Fufu is unlike anything I’ve ever eaten before. It’s like drinking beer: it’s an acquired taste and the more you have it, the more you want.
Mimicking the way Ghanaians eat this staple part of their diet, I roll the sticky substance between my fingers into a slightly misshapen ball. The gravy drips between my fingers like candle wax as I quickly swallow the thick paste made from ground cassava. This is my introduction to Ghanaian food and I soon discover that there’s a lot more to the local cuisine – but even if there weren’t, I’d be happy with just this.
Two close friends share the role of guides. Edem and Prince are students at the University of Legon and have lived in Accra all their lives. They’re excited to be sharing their favourite culinary experiences with a curious (and hungry) South African.
We visit Chez Clarisse, also known to locals as Mama Afrika. “They serve the best attieke in Accra,” Edem tells me. Before I can ask, he explains: “Attieke is an Ivorian delicacy – it’s grated cassava pulp.”
Before we go any further, let’s get one thing straight: Ghana isn’t for carbophobes. Potatoes, cassava, rice, plantain, jollof rice or yams are included with every meal. Personally, I’ve always been a fan of carbs, so I welcome these accompaniments, along with fresh vegetables and fruit (like juicy pineapple or mangoes).
I’m glad for my guides when we arrive at Chez Clarisse. It’s discreet, hidden in a small enclave in the trendy neighbourhood of Osu that’s sleepy and slow on a Sunday afternoon. I’m not sure that I would have spotted it without them.
There are no menus – only consistent, well-loved dishes that keep people coming back for. Our food arrives: whole tilapia cooked over a fire, big bowls of attieke and fried plantain chips (these are also known as alokkoand are simultaneously sweet and salty). We dig in, hands only, and it seems as if only moments later, we’re licking our fingers clean. Chez Clarisse is a must for any visitor to Accra. It manages to mix various West African tastes in a relaxed, reliable, delicious and affordable way.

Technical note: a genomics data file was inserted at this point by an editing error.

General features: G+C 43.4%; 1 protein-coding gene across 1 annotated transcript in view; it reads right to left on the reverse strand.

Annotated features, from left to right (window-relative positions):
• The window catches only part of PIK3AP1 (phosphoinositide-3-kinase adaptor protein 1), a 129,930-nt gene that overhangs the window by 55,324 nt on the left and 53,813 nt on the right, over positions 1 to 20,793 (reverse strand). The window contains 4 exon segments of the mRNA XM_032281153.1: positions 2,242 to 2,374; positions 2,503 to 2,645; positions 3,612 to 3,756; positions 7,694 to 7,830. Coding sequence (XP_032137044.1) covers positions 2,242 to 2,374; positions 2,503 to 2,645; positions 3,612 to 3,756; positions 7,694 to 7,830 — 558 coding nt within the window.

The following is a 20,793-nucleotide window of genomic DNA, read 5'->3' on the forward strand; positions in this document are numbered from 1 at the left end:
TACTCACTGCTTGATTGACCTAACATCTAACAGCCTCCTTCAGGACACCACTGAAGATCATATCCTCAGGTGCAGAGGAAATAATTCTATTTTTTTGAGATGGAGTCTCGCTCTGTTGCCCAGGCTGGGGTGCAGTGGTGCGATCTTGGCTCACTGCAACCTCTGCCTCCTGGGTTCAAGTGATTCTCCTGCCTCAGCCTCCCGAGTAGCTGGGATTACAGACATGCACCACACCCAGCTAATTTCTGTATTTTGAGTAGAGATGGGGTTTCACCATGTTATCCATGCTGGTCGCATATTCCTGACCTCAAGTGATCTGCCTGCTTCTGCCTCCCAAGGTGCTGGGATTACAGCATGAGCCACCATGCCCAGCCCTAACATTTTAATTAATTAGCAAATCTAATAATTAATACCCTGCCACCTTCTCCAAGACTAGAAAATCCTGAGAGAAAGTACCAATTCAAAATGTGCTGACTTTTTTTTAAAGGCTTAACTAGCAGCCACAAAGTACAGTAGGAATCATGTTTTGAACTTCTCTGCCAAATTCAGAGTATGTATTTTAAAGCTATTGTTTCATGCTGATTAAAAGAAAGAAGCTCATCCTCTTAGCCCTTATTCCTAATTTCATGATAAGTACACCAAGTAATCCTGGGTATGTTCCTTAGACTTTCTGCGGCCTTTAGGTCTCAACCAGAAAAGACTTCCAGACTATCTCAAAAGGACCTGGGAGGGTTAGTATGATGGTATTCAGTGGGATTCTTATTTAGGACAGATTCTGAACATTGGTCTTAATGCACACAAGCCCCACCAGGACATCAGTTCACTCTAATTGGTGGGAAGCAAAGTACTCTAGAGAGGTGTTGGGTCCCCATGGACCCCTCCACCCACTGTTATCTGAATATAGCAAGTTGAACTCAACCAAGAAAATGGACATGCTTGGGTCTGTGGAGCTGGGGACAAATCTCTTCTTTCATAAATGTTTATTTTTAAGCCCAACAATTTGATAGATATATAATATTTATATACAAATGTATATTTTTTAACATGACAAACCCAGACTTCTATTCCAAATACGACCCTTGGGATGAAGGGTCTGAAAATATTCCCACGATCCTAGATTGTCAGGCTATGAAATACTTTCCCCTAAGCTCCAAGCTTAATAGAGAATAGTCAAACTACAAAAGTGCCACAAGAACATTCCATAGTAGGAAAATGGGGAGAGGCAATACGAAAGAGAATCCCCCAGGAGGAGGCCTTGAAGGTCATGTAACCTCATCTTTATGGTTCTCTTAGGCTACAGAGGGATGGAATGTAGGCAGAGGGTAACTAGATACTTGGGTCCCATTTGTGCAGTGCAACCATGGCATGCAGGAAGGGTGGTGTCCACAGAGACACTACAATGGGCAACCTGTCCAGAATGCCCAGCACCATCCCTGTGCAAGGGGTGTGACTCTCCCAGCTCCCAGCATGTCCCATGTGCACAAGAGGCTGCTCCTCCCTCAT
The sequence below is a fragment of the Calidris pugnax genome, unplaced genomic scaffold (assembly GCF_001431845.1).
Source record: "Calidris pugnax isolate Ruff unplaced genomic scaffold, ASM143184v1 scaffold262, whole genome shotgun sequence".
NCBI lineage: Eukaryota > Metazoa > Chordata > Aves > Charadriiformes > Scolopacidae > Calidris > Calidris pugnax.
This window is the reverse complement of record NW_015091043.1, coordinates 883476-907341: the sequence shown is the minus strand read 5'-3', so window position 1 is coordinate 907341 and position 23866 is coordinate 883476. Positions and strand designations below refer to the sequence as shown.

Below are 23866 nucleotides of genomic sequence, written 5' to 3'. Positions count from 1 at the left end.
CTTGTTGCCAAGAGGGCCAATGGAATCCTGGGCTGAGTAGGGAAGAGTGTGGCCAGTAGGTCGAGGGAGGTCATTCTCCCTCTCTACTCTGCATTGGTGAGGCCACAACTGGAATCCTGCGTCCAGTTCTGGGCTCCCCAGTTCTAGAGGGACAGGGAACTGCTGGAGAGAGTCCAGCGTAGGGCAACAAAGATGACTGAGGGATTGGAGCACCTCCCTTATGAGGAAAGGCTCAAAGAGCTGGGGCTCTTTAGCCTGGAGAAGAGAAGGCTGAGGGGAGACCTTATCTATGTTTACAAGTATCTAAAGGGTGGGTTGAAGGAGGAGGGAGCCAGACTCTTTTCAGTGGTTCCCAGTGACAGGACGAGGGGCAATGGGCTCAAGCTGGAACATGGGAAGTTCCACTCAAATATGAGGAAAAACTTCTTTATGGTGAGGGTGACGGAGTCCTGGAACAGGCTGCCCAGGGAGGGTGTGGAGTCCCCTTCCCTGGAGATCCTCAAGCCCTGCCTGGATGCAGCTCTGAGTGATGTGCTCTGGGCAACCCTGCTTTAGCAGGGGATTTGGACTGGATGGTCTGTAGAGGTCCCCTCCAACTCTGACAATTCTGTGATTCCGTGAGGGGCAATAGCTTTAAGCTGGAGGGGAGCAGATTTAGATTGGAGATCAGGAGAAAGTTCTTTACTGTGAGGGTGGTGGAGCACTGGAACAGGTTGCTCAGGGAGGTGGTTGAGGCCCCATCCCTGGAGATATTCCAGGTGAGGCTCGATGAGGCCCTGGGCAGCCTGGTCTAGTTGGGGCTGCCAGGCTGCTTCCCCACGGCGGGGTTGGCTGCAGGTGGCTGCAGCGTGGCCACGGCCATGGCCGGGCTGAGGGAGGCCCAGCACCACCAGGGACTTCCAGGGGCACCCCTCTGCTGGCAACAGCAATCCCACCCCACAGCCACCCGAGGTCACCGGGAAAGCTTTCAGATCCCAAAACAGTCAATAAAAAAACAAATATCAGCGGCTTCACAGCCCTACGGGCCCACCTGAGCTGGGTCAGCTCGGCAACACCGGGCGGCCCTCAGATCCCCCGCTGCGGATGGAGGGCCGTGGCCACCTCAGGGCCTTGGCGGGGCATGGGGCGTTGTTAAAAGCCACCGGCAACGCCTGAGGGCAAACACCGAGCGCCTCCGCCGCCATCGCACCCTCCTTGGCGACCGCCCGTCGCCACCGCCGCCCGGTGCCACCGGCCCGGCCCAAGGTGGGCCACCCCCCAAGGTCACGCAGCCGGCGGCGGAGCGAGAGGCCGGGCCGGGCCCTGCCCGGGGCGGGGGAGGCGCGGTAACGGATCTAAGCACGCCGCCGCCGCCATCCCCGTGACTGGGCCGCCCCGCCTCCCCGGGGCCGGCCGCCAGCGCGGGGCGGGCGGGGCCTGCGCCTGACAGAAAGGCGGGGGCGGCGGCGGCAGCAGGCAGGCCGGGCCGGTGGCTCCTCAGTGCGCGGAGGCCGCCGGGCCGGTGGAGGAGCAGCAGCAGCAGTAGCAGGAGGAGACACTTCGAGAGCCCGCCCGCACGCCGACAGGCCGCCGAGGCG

Another of Edem’s favourite eateries, Buka restaurant, is also in Osu. With a thatched roof and straw ceiling, it exudes a quintessentially laid-back, Ghanaian feel, albeit slightly more upmarket than Chez Clarisse. “My favourite meal here is boiled ripe plantain with kontomire stew. ‘Kontomire’ is the local name for cocoyam leaves, which are sliced thinly and boiled for this dish. Buka also serves Nigerian, Togolese and Senegalese meals, but I’ve yet to give them a try,” he says.
We saunter through Osu, exploring other restaurants, the street markets, the ice-cream bars and the pizza spots. We return one evening later in the week and find the atmosphere’s transformed: music pulsates through the walls of the buildings and onto the streets. Tipsy crowds saunter between bars and towards street food stands – Osu, it seems, is the place to be.
We dance at Bella Roma, an Italian restaurant-cum-nightclub, before making our way to Shisha Lounge. This is a quieter, more discreet spot. We walk up the quaint staircase hidden in the corner that takes us onto a small, cosy balcony beneath overhanging branches of an old and sturdy tree. We order pizza and shisha (or nargilla) and bite into the crunchy, thin-crusted slices as heady-flavoured smoke whirls around our heads.
Prince and Edem tell me that Ghanaian food is commonly enjoyed on the streets, particularly by students and workers on their lunch breaks.
“One favourite dish is called ‘red red’ in restaurants, but on the streets, we call it yo ke gari,” says Edem. “It’s simply boiled beans served with palm oil, gari and fried plantain. I like mine with lots of pepper.” Prince challenges Edem, positive that the best street food can be found from a hidden gem. “There’s this spot right behind the Madina bus stop in Okponglo. They serve the best yams with palava (stew) sauce and sometimes they also cut up ripe avocado.” When avocado’s in season, it invariably accompanies Ghanaian street food. “When it’s not, most vendors sell scrambled eggs with their dishes instead,” says Prince.
The food of Accra is much like the people: enriching, unique and rewarding. I have a series of continuous encounters that leave me feeling grounded and satisfied. My taste-buds experienced only the tip of Ghana’s spicy, rich, carbo-loading iceberg – but I guess that’s what the next few visits will be for.
by Kim Harrisberg